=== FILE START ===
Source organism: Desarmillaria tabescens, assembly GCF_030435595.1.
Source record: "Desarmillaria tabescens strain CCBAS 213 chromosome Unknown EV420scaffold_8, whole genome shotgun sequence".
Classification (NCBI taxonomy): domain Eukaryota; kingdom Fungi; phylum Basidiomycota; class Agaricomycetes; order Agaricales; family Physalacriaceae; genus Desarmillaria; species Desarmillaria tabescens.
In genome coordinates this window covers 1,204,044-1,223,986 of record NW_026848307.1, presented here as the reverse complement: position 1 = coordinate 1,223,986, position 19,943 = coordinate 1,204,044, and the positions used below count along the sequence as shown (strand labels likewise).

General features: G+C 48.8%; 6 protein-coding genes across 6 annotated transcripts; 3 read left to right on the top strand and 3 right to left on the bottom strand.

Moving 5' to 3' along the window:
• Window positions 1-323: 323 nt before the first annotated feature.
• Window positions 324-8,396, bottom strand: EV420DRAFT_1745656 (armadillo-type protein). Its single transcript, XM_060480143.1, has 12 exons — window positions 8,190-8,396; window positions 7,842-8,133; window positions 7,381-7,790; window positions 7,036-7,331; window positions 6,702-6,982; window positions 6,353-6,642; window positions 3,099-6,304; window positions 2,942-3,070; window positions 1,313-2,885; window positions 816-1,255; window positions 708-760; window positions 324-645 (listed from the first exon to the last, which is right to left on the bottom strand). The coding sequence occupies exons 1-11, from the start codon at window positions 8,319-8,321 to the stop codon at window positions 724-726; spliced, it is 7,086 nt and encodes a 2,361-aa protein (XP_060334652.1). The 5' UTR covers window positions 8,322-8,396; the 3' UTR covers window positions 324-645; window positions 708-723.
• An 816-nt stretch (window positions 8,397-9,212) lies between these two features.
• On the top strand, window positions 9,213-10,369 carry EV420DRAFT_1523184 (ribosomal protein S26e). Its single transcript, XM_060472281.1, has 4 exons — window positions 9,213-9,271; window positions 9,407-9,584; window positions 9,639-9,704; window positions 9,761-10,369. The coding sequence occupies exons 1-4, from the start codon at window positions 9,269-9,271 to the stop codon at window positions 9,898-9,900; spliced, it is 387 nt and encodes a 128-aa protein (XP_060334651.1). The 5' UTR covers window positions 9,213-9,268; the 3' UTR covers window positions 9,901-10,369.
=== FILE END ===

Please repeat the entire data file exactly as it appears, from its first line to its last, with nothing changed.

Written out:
Source organism: Desarmillaria tabescens, assembly GCF_030435595.1.
Source record: "Desarmillaria tabescens strain CCBAS 213 chromosome Unknown EV420scaffold_8, whole genome shotgun sequence".
Classification (NCBI taxonomy): domain Eukaryota; kingdom Fungi; phylum Basidiomycota; class Agaricomycetes; order Agaricales; family Physalacriaceae; genus Desarmillaria; species Desarmillaria tabescens.
In genome coordinates this window covers 1,204,044-1,223,986 of record NW_026848307.1, presented here as the reverse complement: position 1 = coordinate 1,223,986, position 19,943 = coordinate 1,204,044, and the positions used below count along the sequence as shown (strand labels likewise).

General features: G+C 48.8%; 6 protein-coding genes across 6 annotated transcripts; 3 read left to right on the top strand and 3 right to left on the bottom strand.

Moving 5' to 3' along the window:
• Window positions 1-323: 323 nt before the first annotated feature.
• Window positions 324-8,396, bottom strand: EV420DRAFT_1745656 (armadillo-type protein). Its single transcript, XM_060480143.1, has 12 exons — window positions 8,190-8,396; window positions 7,842-8,133; window positions 7,381-7,790; window positions 7,036-7,331; window positions 6,702-6,982; window positions 6,353-6,642; window positions 3,099-6,304; window positions 2,942-3,070; window positions 1,313-2,885; window positions 816-1,255; window positions 708-760; window positions 324-645 (listed from the first exon to the last, which is right to left on the bottom strand). The coding sequence occupies exons 1-11, from the start codon at window positions 8,319-8,321 to the stop codon at window positions 724-726; spliced, it is 7,086 nt and encodes a 2,361-aa protein (XP_060334652.1). The 5' UTR covers window positions 8,322-8,396; the 3' UTR covers window positions 324-645; window positions 708-723.
• An 816-nt stretch (window positions 8,397-9,212) lies between these two features.
• On the top strand, window positions 9,213-10,369 carry EV420DRAFT_1523184 (ribosomal protein S26e). Its single transcript, XM_060472281.1, has 4 exons — window positions 9,213-9,271; window positions 9,407-9,584; window positions 9,639-9,704; window positions 9,761-10,369. The coding sequence occupies exons 1-4, from the start codon at window positions 9,269-9,271 to the stop codon at window positions 9,898-9,900; spliced, it is 387 nt and encodes a 128-aa protein (XP_060334651.1). The 5' UTR covers window positions 9,213-9,268; the 3' UTR covers window positions 9,901-10,369.